Coretta Scott was studying voice at the New
England Conservatory of Music and planning on a
singing career when a friend introduced her to Martin
Luther King Jr., a young Baptist minister working toward a
Ph.D. at Boston University. "She said she wanted me to
meet a very promising young minister from Atlanta,"
King once said, adding with a laugh, "I wasn't
interested in meeting a young minister at that time."
She recalled that on their first date, he told
her, "You know, you have everything I ever wanted in a
woman. We ought to get married someday." Eighteen
months later, June 18, 1953, they did, in the garden
of her parents' home in Marion, Ala. The couple then moved
to Montgomery, Ala., where King became pastor of the
Dexter Avenue Baptist Church and organized the famed
Montgomery bus boycott in 1955. With that campaign,
King began living out his philosophy of direct social
action. The couple's first child, Yolanda Denise, was born
that same year. She was followed by Martin III, born
in 1957; Dexter Scott, born in 1961; and Bernice
Albertine, born in 1963.
Over the years, King was with her husband in his
finest hours. She was at his side as he received the
Nobel Peace Prize in 1964. Sporting flat-heeled shoes,
King marched beside her husband from Selma, Ala., into
Montgomery in 1965 for the triumphal climax to his drive for
a voting rights law. Trained in music, she sang in
many concerts and narrated civil rights history to
raise money for the cause.
Only days after his death, she flew to Memphis
with three of her children to lead the march of
thousands in honor of her slain husband and to plead
for his cause. Her unfaltering composure and controlled
grief during those days stirred the hearts of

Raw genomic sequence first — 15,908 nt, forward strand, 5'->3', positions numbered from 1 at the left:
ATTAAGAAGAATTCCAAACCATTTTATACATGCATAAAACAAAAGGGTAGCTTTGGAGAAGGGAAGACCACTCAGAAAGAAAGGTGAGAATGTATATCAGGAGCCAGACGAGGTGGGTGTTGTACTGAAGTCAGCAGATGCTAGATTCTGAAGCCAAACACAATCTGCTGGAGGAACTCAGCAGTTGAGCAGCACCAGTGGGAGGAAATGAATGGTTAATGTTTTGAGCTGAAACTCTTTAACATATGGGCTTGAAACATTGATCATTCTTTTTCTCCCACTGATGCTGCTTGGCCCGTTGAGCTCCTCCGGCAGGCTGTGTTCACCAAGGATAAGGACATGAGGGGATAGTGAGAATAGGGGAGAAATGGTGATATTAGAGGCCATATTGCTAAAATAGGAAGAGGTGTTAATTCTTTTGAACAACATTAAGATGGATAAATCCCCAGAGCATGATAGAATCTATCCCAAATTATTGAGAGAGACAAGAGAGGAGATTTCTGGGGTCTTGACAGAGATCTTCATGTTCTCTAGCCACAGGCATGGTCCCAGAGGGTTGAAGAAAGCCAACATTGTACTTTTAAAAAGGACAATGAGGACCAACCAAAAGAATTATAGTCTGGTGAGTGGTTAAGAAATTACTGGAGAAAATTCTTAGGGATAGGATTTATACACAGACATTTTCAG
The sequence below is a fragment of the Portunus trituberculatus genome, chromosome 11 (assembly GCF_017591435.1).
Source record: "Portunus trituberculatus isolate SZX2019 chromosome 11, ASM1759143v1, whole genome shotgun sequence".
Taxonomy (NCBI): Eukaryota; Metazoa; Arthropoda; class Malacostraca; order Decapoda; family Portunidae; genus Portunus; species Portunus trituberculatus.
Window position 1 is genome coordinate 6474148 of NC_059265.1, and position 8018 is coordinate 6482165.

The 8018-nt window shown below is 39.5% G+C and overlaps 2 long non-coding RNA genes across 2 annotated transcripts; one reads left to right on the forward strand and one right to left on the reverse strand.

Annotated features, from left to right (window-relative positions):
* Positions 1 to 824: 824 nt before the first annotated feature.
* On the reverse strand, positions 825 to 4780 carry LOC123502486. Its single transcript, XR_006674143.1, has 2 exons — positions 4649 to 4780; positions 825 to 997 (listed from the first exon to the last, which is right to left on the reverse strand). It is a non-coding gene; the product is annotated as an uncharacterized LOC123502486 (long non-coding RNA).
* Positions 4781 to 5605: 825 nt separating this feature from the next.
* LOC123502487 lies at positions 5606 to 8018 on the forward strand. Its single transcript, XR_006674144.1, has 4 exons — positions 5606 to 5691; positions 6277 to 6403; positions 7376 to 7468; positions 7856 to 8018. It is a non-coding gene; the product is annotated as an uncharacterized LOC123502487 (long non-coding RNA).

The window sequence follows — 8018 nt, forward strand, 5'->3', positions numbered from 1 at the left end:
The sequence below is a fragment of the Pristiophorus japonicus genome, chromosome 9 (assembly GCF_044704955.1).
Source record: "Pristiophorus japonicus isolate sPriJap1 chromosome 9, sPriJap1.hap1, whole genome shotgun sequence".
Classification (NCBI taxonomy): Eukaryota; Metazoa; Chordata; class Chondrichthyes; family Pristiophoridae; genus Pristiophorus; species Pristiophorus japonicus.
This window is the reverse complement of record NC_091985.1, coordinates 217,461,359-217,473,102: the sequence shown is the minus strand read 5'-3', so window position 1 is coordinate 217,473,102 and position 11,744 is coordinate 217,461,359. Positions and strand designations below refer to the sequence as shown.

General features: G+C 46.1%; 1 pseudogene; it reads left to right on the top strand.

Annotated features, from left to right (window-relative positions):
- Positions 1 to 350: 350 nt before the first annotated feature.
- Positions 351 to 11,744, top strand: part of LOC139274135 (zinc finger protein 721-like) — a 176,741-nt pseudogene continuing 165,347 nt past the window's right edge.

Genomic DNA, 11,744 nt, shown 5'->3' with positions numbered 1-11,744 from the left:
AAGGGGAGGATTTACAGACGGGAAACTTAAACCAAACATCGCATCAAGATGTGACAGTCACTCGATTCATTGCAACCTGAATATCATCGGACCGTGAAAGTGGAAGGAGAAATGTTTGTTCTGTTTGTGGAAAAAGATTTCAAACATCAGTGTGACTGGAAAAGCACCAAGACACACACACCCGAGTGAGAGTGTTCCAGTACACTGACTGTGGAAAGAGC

millions. "I think you rise to the occasion in a
crisis," she once said. "I think the Lord gives you
strength when you need it. God was using us, and now he's
using me too."
She said her life without her husband, though
drastically changed, was immensely fulfilling: "It's a
fulfilling life in so many ways, in terms of the
children, the nonviolent civil rights cause, and in the
Martin Luther King Jr. memorial center."
In 1982 she saw the fruition of her dream, the
completion of the King Center in Atlanta; the $8.5
million Freedom Hall, adjacent to the center, was
dedicated later that year. The slain civil rights leader's
tomb, surrounded by a reflecting pool, is the
centerpiece of the campus.
The opulence of the center drew criticism from
some longtime supporters of the movement. But King
consistently pointed to its role not just in shaping
policy but as a teaching center and also to its functions in
providing tutoring, education, and day care for Atlanta's
The King family, especially Coretta and her
father-in-law, Martin Luther King Sr., were highly
visible in 1976, when former Georgia governor Jimmy
Carter ran for president. When an integration dispute at
Carter's Plains church created a furor, King
campaigned at Carter's side the next day. She later
was named by Carter to serve as part of the U.S. delegation
to the United Nations, where the ambassador was Andrew
Young, a top King aide in the movement who later
became mayor of Atlanta.
In 1997 she spoke out in favor of a push to
grant a trial for James Earl Ray, who pleaded guilty
to killing her husband and then recanted. "Even if no
new light is shed on the facts concerning my husband's
assassination, at least we and the nation can have the
satisfaction of knowing that justice has run its
course in this tragedy," she told a judge.
The trial never took place; Ray died in 1998.
Coretta Scott King still appealed for a federal
commission with subpoena power to look into the
assassination, saying she did so "not only for our family
but for the entire nation."
Coretta Scott King was born April 27, 1927, in
Perry County, Ala. Her father ran a country store. She
once said she was determined, even in girlhood, to do
something positive for the cause of human rights. To help
her family during the Depression, young Coretta picked
cotton. She left her home state in 1947 when she won a
scholarship to Antioch College in Yellow Springs,
Ohio, and worked as a waitress to pay her way.
In 1994, King stepped down as head of the King
Center, passing the job to son Dexter, who in turn
passed the job on to her other son, Martin III, in
2004. Dexter continued to serve as the center's chief
operating officer. Martin III also has served on the
Fulton County, Ga.,commission and as president of the
Southern Christian Leadership Conference, cofounded by
his father in 1957. Daughter Yolanda became an actress, and
the youngest child, Bernice, became a Baptist minister. (AP, Advocate.com)